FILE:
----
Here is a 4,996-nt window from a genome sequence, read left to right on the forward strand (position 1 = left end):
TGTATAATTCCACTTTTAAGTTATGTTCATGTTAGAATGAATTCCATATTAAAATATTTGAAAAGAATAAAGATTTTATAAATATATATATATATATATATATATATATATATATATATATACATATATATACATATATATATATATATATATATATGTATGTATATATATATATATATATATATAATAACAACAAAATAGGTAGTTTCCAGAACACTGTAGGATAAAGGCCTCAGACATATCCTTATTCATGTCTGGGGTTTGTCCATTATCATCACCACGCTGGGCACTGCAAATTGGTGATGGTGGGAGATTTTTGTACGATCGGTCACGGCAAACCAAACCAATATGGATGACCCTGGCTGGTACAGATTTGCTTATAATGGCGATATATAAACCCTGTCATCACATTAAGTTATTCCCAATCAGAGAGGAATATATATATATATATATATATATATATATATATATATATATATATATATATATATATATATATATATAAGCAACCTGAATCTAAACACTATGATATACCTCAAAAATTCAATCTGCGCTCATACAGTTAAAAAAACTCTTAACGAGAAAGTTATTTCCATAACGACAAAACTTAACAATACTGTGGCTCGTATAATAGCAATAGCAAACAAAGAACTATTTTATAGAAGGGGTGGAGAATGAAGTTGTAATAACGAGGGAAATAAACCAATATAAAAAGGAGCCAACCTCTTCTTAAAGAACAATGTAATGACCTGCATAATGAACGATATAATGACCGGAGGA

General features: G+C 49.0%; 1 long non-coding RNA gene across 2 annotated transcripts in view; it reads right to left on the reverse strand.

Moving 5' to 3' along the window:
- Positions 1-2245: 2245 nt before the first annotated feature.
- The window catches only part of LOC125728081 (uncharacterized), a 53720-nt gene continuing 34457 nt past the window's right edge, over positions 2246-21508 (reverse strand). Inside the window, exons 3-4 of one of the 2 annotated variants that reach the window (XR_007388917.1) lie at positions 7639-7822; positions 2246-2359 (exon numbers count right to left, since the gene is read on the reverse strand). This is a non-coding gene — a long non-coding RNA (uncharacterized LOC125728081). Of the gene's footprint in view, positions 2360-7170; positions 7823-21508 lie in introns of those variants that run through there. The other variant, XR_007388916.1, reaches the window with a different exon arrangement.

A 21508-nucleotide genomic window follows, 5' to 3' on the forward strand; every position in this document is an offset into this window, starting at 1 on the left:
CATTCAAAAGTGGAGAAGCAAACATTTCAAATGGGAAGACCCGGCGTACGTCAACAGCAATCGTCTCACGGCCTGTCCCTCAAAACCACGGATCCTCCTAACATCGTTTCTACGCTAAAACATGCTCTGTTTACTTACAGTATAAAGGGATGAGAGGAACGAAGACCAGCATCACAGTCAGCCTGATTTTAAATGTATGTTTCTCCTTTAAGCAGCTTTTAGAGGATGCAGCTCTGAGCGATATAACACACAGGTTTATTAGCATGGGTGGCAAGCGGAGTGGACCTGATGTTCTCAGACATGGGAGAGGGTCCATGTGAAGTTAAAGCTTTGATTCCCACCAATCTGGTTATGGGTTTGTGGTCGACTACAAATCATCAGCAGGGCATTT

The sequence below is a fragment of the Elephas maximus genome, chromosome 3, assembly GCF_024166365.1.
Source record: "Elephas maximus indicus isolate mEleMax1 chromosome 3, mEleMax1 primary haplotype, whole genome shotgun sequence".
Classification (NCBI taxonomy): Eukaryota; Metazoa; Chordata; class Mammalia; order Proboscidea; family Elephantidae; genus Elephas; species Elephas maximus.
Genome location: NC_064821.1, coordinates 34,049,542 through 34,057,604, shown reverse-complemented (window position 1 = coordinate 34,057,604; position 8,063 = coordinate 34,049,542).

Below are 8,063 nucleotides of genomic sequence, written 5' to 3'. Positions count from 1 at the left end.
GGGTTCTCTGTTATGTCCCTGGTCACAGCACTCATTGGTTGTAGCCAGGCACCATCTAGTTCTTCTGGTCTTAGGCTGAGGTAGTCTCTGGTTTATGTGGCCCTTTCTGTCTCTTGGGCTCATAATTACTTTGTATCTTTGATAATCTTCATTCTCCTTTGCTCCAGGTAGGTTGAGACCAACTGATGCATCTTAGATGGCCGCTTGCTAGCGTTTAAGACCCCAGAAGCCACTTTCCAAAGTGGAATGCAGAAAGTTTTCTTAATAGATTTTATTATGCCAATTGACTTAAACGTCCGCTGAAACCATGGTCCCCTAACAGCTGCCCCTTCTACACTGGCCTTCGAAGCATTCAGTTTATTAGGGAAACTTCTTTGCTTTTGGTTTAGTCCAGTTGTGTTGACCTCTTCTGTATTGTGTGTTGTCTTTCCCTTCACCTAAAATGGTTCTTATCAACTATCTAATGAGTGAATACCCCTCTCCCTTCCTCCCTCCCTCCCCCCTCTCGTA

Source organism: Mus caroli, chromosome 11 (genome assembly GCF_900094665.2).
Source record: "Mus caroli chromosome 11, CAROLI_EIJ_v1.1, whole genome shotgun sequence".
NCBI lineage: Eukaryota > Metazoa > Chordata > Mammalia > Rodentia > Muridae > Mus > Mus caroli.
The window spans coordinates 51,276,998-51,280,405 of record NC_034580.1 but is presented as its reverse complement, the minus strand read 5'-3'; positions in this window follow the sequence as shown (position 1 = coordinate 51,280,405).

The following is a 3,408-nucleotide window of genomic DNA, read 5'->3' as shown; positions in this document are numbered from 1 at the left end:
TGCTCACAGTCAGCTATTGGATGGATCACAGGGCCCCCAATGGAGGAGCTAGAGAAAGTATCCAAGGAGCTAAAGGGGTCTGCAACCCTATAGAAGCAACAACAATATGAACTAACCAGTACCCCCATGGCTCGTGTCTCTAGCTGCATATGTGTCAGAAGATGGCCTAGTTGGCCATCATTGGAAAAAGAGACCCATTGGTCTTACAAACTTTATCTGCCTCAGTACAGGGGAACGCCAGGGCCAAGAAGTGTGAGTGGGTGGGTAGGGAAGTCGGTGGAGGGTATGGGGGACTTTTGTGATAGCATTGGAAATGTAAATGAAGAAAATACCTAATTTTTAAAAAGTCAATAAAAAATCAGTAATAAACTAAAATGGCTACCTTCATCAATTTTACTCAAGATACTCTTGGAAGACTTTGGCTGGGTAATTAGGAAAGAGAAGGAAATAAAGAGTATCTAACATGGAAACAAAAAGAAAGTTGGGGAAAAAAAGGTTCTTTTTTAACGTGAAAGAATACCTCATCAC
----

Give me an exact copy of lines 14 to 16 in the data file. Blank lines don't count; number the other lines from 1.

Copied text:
GGGTTCTCTGTTATGTCCCTGGTCACAGCACTCATTGGTTGTAGCCAGGCACCATCTAGTTCTTCTGGTCTTAGGCTGAGGTAGTCTCTGGTTTATGTGGCCCTTTCTGTCTCTTGGGCTCATAATTACTTTGTATCTTTGATAATCTTCATTCTCCTTTGCTCCAGGTAGGTTGAGACCAACTGATGCATCTTAGATGGCCGCTTGCTAGCGTTTAAGACCCCAGAAGCCACTTTCCAAAGTGGAATGCAGAAAGTTTTCTTAATAGATTTTATTATGCCAATTGACTTAAACGTCCGCTGAAACCATGGTCCCCTAACAGCTGCCCCTTCTACACTGGCCTTCGAAGCATTCAGTTTATTAGGGAAACTTCTTTGCTTTTGGTTTAGTCCAGTTGTGTTGACCTCTTCTGTATTGTGTGTTGTCTTTCCCTTCACCTAAAATGGTTCTTATCAACTATCTAATGAGTGAATACCCCTCTCCCTTCCTCCCTCCCTCCCCCCTCTCGTA

Source organism: Mus caroli, chromosome 11 (genome assembly GCF_900094665.2).
Source record: "Mus caroli chromosome 11, CAROLI_EIJ_v1.1, whole genome shotgun sequence".